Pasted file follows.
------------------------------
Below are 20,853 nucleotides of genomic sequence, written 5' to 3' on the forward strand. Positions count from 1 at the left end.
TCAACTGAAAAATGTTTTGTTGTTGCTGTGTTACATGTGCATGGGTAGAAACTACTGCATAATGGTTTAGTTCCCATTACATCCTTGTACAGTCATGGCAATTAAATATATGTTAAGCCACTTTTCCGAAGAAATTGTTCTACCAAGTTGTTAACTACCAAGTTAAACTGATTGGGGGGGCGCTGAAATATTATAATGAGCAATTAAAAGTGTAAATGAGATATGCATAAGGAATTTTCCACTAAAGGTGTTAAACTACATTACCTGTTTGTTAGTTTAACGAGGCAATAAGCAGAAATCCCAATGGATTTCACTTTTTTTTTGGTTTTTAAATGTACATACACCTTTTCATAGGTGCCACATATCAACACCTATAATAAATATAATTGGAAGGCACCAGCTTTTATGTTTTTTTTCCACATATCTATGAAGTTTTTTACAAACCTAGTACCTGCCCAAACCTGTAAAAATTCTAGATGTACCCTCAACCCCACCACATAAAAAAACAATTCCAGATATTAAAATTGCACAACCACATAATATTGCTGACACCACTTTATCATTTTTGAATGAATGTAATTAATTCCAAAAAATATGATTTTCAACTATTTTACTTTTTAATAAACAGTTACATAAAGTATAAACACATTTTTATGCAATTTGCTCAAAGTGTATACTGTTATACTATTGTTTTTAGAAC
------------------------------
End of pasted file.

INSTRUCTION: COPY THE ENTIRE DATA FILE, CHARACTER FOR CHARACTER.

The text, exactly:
Below are 20,853 nucleotides of genomic sequence, written 5' to 3' on the forward strand. Positions count from 1 at the left end.
TCAACTGAAAAATGTTTTGTTGTTGCTGTGTTACATGTGCATGGGTAGAAACTACTGCATAATGGTTTAGTTCCCATTACATCCTTGTACAGTCATGGCAATTAAATATATGTTAAGCCACTTTTCCGAAGAAATTGTTCTACCAAGTTGTTAACTACCAAGTTAAACTGATTGGGGGGGCGCTGAAATATTATAATGAGCAATTAAAAGTGTAAATGAGATATGCATAAGGAATTTTCCACTAAAGGTGTTAAACTACATTACCTGTTTGTTAGTTTAACGAGGCAATAAGCAGAAATCCCAATGGATTTCACTTTTTTTTTGGTTTTTAAATGTACATACACCTTTTCATAGGTGCCACATATCAACACCTATAATAAATATAATTGGAAGGCACCAGCTTTTATGTTTTTTTTCCACATATCTATGAAGTTTTTTACAAACCTAGTACCTGCCCAAACCTGTAAAAATTCTAGATGTACCCTCAACCCCACCACATAAAAAAACAATTCCAGATATTAAAATTGCACAACCACATAATATTGCTGACACCACTTTATCATTTTTGAATGAATGTAATTAATTCCAAAAAATATGATTTTCAACTATTTTACTTTTTAATAAACAGTTACATAAAGTATAAACACATTTTTATGCAATTTGCTCAAAGTGTATACTGTTATACTATTGTTTTTAGAAC